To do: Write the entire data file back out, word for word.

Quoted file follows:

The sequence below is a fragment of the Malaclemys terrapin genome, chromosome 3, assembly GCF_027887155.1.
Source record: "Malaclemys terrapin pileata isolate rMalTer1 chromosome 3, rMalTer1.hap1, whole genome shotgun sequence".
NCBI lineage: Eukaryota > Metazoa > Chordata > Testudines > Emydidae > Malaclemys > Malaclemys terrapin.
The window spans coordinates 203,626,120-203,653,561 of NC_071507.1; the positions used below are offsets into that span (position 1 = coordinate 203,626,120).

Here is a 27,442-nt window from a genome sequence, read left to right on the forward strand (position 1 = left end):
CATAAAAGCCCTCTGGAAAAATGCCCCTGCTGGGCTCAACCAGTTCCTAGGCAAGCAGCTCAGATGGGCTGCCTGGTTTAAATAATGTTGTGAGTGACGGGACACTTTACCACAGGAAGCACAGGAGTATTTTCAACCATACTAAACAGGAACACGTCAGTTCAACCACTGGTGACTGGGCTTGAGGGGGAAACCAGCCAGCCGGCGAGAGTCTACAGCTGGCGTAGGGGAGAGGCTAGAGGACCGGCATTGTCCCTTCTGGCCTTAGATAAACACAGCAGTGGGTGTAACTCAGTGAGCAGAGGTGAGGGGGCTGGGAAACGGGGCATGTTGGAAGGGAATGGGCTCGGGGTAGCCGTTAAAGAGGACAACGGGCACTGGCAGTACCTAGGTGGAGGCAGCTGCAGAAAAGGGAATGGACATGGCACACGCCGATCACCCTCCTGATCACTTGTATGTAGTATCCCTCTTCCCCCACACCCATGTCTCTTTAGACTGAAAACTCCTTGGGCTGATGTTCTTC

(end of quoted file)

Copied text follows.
The sequence below is a fragment of the Malaclemys terrapin genome, chromosome 3, assembly GCF_027887155.1.
Source record: "Malaclemys terrapin pileata isolate rMalTer1 chromosome 3, rMalTer1.hap1, whole genome shotgun sequence".
NCBI lineage: Eukaryota > Metazoa > Chordata > Testudines > Emydidae > Malaclemys > Malaclemys terrapin.
The window spans coordinates 203,626,120-203,653,561 of NC_071507.1; the positions used below are offsets into that span (position 1 = coordinate 203,626,120).

Here is a 27,442-nt window from a genome sequence, read left to right on the forward strand (position 1 = left end):
CATAAAAGCCCTCTGGAAAAATGCCCCTGCTGGGCTCAACCAGTTCCTAGGCAAGCAGCTCAGATGGGCTGCCTGGTTTAAATAATGTTGTGAGTGACGGGACACTTTACCACAGGAAGCACAGGAGTATTTTCAACCATACTAAACAGGAACACGTCAGTTCAACCACTGGTGACTGGGCTTGAGGGGGAAACCAGCCAGCCGGCGAGAGTCTACAGCTGGCGTAGGGGAGAGGCTAGAGGACCGGCATTGTCCCTTCTGGCCTTAGATAAACACAGCAGTGGGTGTAACTCAGTGAGCAGAGGTGAGGGGGCTGGGAAACGGGGCATGTTGGAAGGGAATGGGCTCGGGGTAGCCGTTAAAGAGGACAACGGGCACTGGCAGTACCTAGGTGGAGGCAGCTGCAGAAAAGGGAATGGACATGGCACACGCCGATCACCCTCCTGATCACTTGTATGTAGTATCCCTCTTCCCCCACACCCATGTCTCTTTAGACTGAAAACTCCTTGGGCTGATGTTCTTC